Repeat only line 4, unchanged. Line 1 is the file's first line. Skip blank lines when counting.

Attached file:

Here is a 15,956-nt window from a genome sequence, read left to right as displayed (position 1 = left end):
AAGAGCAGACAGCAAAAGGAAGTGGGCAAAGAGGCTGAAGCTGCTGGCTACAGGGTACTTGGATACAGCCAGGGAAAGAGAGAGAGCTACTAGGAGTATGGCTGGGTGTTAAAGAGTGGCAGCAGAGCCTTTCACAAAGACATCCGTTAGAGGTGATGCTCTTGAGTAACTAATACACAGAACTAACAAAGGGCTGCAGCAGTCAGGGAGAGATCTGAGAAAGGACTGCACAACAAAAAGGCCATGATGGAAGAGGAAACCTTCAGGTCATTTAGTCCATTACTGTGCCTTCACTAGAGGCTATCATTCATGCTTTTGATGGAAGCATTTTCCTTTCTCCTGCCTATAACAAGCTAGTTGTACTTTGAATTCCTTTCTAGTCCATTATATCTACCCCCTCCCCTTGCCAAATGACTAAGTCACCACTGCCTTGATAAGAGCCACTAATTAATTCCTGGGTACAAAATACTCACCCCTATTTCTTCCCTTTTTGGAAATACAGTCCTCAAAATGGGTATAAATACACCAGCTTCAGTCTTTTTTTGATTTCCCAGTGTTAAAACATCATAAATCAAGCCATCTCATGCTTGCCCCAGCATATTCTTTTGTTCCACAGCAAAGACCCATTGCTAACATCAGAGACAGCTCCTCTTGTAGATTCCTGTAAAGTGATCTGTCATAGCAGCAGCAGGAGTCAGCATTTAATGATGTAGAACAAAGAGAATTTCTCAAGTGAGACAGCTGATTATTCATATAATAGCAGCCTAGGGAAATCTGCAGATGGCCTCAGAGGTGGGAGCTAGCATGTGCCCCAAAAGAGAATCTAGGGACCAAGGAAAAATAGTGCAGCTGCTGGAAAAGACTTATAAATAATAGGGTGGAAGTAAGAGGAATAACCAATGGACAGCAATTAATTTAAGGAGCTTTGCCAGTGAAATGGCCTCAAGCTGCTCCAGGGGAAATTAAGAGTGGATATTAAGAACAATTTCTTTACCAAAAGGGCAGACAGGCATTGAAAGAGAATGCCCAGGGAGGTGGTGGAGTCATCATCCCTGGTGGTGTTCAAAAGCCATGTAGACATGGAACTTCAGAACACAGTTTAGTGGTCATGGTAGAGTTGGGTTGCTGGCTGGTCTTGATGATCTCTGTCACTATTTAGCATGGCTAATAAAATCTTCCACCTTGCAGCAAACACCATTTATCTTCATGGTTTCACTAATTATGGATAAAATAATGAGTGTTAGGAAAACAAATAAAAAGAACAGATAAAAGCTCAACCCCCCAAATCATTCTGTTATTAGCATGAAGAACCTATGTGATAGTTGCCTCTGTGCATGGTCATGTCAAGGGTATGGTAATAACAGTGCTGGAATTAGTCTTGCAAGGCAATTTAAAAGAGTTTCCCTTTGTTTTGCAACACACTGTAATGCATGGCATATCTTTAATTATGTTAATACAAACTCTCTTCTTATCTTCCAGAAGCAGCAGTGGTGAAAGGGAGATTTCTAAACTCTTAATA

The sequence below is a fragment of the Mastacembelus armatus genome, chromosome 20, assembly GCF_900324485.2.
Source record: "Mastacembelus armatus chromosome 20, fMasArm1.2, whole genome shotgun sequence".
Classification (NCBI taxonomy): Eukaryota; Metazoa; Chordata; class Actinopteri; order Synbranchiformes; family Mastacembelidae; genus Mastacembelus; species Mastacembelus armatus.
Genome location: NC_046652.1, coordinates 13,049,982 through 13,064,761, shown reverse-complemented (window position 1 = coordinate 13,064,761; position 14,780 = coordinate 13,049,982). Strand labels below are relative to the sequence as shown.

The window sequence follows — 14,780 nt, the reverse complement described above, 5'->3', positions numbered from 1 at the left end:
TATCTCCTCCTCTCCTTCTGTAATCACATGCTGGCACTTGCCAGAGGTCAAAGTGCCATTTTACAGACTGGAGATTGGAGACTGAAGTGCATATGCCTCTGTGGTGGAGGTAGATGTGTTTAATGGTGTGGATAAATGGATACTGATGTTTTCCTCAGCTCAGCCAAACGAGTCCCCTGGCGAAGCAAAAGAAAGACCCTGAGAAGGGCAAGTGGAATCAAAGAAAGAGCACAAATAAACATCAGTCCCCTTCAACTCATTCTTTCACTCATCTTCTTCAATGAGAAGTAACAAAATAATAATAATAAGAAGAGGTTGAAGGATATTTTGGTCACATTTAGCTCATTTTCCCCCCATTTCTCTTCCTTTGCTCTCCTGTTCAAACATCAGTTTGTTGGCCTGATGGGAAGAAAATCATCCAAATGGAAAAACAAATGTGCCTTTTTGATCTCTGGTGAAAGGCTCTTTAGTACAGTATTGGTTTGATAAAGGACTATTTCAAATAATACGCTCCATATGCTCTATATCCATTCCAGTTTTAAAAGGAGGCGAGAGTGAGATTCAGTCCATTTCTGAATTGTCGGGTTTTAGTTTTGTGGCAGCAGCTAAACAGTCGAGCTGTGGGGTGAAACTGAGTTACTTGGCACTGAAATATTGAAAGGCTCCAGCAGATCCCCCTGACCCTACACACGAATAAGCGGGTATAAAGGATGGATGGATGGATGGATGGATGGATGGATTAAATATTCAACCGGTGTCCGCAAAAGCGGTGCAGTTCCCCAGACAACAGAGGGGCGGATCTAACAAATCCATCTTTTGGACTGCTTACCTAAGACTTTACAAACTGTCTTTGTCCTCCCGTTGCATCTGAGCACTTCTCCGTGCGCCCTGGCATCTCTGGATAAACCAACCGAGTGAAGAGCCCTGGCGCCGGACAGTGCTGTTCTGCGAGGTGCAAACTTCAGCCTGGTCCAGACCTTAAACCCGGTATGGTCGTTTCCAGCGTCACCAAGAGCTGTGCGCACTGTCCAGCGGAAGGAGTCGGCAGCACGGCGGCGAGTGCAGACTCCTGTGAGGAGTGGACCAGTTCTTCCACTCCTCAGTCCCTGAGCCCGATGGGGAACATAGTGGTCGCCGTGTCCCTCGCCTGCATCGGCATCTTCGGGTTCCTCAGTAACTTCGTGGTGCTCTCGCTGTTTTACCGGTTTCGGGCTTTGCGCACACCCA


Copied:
Source record: "Mastacembelus armatus chromosome 20, fMasArm1.2, whole genome shotgun sequence".